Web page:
Earlier this week, the American Heart Association (AHA) reportedly made two public statements regarding marijuana that seemed to contradict each other — sort of.
First came a claim that smoking weed is dangerous to cardiovascular health and should be avoided. At the same time, however, the AHA called for cannabis to be removed as a Schedule 1 drug so that scientists can research it freely.
It’s difficult not to interpret the underlying message of these apparently disparate stances as: “Weed is bad for your overall health, but it’s a good way for us to get more money so we can conduct more studies to show that weed is bad.”
Usually organizations like to hide the fact they have an agenda. But, let’s look at the individual statements and try to keep our heart rates in check.
Following a study published Wednesday in the journal Circulation, Dr. Rose Marie Robertson, the AHA’s deputy chief science and medical officer, said in a statement, “People who use cannabis need to know there are potentially serious health risks in smoking or vaping it, just like tobacco smoke. The American Heart Association recommends that people not smoke or vape any substance, including cannabis products, because of the potential harm to the heart, lungs and blood vessels.”
The study itself reportedly found “no cardiovascular benefits” in ingesting weed and claims that doing so may “trigger cardiovascular conditions or events, such as heart attacks and strokes.”
Addressing those alleged concerns, an AHA writing group led by clinical physician Robert Page II suggested that if people use cannabis medicinally or recreationally in measured doses, particularly in the oral and topical forms, some of the potential harms could be reduced.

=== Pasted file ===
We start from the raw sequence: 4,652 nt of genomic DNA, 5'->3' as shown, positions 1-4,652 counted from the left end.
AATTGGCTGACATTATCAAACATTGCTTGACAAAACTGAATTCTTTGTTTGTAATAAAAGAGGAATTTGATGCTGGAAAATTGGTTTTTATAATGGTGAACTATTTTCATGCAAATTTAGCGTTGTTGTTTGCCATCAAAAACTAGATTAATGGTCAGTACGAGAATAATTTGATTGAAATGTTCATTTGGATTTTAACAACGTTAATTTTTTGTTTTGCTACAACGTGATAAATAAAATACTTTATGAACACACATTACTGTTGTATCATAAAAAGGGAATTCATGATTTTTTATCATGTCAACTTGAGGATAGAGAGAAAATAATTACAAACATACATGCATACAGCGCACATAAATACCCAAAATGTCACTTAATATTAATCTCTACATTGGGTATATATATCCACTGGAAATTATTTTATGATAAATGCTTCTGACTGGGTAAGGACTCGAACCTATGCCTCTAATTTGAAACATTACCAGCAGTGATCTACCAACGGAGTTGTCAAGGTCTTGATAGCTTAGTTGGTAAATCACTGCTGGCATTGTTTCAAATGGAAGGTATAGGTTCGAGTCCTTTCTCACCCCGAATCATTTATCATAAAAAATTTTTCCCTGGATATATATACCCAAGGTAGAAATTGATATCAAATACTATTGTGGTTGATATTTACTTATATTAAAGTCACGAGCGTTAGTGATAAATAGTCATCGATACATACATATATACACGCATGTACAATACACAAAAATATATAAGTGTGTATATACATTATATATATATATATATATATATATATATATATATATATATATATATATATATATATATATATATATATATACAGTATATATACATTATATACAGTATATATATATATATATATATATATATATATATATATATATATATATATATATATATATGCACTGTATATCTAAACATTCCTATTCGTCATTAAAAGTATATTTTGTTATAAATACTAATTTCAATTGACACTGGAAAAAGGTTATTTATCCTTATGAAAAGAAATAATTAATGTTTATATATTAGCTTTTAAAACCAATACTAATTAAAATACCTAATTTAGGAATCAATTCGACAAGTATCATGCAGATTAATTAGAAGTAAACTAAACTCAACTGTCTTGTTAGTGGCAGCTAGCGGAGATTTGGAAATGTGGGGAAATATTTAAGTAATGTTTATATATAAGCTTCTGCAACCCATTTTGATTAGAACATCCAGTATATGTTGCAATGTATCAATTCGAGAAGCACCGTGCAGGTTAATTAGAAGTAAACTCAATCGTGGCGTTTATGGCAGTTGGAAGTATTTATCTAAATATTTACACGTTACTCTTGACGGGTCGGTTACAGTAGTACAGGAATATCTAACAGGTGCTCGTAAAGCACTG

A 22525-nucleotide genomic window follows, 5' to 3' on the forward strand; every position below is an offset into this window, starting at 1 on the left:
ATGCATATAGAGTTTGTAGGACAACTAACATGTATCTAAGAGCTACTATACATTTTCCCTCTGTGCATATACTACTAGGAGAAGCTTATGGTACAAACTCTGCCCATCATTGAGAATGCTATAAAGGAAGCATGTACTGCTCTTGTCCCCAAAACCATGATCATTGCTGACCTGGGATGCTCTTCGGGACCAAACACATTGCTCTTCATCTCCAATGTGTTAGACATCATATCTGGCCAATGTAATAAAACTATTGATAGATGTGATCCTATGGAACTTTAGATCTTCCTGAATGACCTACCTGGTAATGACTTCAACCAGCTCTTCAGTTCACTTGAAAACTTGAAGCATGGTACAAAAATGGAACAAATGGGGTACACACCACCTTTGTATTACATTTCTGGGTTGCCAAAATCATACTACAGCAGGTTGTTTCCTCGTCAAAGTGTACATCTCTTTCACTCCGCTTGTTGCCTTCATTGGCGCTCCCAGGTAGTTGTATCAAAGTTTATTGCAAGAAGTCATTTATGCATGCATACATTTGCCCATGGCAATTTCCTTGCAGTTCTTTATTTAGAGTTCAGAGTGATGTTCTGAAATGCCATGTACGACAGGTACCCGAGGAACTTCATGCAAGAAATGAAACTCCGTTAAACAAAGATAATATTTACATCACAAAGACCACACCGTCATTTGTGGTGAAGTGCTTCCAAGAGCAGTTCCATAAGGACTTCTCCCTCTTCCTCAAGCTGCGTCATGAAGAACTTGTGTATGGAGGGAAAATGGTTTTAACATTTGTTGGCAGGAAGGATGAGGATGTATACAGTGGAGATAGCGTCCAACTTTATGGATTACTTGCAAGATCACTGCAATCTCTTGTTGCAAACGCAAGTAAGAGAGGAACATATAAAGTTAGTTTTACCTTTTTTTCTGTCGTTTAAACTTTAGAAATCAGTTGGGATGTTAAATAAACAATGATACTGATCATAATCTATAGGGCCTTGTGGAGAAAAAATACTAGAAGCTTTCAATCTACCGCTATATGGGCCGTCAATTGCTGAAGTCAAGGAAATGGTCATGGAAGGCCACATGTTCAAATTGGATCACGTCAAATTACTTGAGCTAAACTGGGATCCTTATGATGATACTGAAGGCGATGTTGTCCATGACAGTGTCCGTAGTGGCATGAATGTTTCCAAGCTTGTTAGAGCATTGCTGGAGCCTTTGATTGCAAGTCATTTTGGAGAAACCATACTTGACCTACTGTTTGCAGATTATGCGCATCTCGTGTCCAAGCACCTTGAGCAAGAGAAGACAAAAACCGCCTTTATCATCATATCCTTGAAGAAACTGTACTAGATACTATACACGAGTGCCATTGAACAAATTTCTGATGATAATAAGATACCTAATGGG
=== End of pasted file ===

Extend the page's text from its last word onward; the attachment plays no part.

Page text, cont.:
Page’s group statement also called for regulators to standardize THC and CBD concentrations in legal weed and — in a potential move that might directly benefit the AHA — declared that cannabis should be rescheduled so more government funds can be directed toward its research.
“We urgently need carefully designed, prospective short- and long-term studies regarding cannabis use and cardiovascular safety as it becomes increasingly available and more widely used,” Page stated. “Research funding at federal and state levels must be increased to match the expansion of cannabis use.”
Did everybody catch that last part about “research funding… must be increased”?
Don’t get us wrong: We obviously need more research on cannabis, and we want it rescheduled (but descheduling might be better!). It’s just hard to trust an organization that uses its “findings” to release blanket statements such as “Weed is bad.” It doesn’t seem like the AHA is interested in genuine reform that will mend the wrongs of the Drug War by clearing recordings, pardoning convictions, and granting clemency to people sitting behind bars for a plant that is legal in some form across the majority of the US.
Sure, smoking anything can have adverse effects on our health. But, numerous studies have already demonstrated the myriad benefits of marijuana when it comes to cardiovascular well-being and other health issues, particularly when cannabis is ingested orally.
One 2018 study from the University of Colorado concluded that weed users have a better chance of surviving a heart attack. A University of Mississippi Medical Center study published this past June also found no evidence whatsoever linking to an increased risk of strokes.
In other studies, hypertension patients saw a drop in blood pressure after using weed and researchers noted positive effects of cannabis on mice in slowing the progress of atherosclerosis and offering protection against chronic chronic heart failure.
The American Heart Association may have their own agenda in calling for rescheduling, but so do we: Legalize weed now because weed is good for you, and the Drug War is a racist fallacy designed to oppress Black and people of color.